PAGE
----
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Czech Hiking Markers System

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Arrow signs at the start of two trails - blue and green

The Czech Hiking Markers Standard is an international system of hiking markers for tourist trails, used in more countries than any competing standard.[1] The signs and markers can be used in both wilderness and cities. They are internationally well understandable as they grow from the same tradition in other Central European countries. Similar signs are in use in Austria, Germany, Poland and Switzerland.

Basic hiking markers[edit]

Coloured markers throughout the trail accompany the hiker - this is the blue marked trail

The trail usually starts with arrow signs with names of destinations and number of kilometres marked. Each trail is then colour marked by simple markers and arrows painted between white lines (for better visibility) on fixed objects along the trail (trees, rocks, utility posts or walls) in a colour given to a specific trail. The paint is chosen so that it does not impact on the surrounding environment.

Basic implementation of the system requires only a color paint and a brush (plus a cardboard cut matrix for even size of the signs), with which an entire country can be marked.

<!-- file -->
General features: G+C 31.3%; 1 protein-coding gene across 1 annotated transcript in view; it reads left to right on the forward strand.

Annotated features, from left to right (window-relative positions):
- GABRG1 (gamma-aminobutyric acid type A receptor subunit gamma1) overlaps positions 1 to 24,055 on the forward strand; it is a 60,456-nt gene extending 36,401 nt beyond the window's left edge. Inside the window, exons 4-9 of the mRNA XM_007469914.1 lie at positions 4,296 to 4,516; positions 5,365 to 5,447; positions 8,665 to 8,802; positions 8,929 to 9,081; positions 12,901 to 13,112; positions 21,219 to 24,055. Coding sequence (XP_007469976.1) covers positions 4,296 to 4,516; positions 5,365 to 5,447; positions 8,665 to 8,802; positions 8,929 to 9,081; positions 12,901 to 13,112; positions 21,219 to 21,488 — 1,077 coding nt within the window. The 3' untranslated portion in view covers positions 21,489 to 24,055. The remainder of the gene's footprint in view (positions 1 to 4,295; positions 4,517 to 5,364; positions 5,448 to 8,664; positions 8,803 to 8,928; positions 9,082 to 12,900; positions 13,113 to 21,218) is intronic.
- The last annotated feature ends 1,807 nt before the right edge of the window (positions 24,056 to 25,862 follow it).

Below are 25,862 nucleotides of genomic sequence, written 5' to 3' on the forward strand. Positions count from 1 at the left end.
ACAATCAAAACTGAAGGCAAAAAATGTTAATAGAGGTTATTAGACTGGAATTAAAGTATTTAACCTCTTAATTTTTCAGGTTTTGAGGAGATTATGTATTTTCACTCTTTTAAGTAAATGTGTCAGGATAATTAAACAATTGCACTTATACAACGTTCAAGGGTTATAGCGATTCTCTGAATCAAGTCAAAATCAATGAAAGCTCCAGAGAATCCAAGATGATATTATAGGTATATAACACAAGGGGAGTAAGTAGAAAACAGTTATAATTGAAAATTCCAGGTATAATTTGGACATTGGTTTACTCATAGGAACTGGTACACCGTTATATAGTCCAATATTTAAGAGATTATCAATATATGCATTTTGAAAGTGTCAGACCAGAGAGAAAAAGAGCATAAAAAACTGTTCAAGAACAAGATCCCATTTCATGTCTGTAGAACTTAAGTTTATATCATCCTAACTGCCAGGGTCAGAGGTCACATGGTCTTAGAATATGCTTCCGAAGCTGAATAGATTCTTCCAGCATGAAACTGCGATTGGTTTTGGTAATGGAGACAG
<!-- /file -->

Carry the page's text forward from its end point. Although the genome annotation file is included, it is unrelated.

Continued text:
Nevertheless, many other also very modern features can be added using GPS and mobile phone applications.

Additional features[edit]

Tourist Map Application showing different trails in colors (red, blue, yellow and green) and related information for the hiker

The basic system of trails with markers painted along the trail can be complemented by other features. These additional features are not necessary for the basic functioning of the system though.

  • Information boards along the trail, giving information about the trail and its difficulty, nature protection, monuments, animals and trees along the trail. Logos of the supervising institution can be shown.
  • Printed maps with coloured lines showing the trails.